Forty-seven years ago, a freshly widowed Jackie Kennedy sat down to record an interview with historian and Kennedy confidant Arthur Schlesinger Jr. On Wednesday, the interview now titled Jacqueline Kennedy: Historic Conversations on Life with John F. Kennedy, will be released. In recent days, some excerpts from the conversations, which are sprinkled with sounds of matches being struck or little Caroline and John Jr. coming and going, have emerged.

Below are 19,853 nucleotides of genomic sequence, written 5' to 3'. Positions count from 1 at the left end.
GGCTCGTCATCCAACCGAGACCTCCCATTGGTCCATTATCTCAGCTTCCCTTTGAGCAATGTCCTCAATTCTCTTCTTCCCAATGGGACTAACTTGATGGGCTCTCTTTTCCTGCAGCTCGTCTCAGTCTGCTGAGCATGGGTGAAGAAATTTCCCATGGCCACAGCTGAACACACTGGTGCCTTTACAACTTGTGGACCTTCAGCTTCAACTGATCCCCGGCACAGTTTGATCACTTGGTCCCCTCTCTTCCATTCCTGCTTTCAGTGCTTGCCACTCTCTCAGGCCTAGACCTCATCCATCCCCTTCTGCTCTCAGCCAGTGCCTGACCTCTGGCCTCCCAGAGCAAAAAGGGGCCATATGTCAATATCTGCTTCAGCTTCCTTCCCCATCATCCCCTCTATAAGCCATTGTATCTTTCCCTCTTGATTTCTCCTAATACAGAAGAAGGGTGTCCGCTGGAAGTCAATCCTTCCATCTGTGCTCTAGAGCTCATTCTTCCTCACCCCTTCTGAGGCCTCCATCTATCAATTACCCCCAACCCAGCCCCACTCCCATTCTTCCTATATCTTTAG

On the tapes, the former first lady said John F. Kennedy "so obviously demanded from a woman a relationship between a man and a woman where a man would be the leader and a woman be his wife and look up to him as a man," but she also said she was happy her husband was proud of her and never saw a reason to form a policy opinion. Jackie did, however, form a few strong opinions about her contemporaries, including Martin Luther King Jr., her sister-in-law Eunice Kennedy Shriver, and French leader Charles de Gualle. Let's take a look at some of the statements she made about these historically significant people in the recording made a year after JFK's assassination.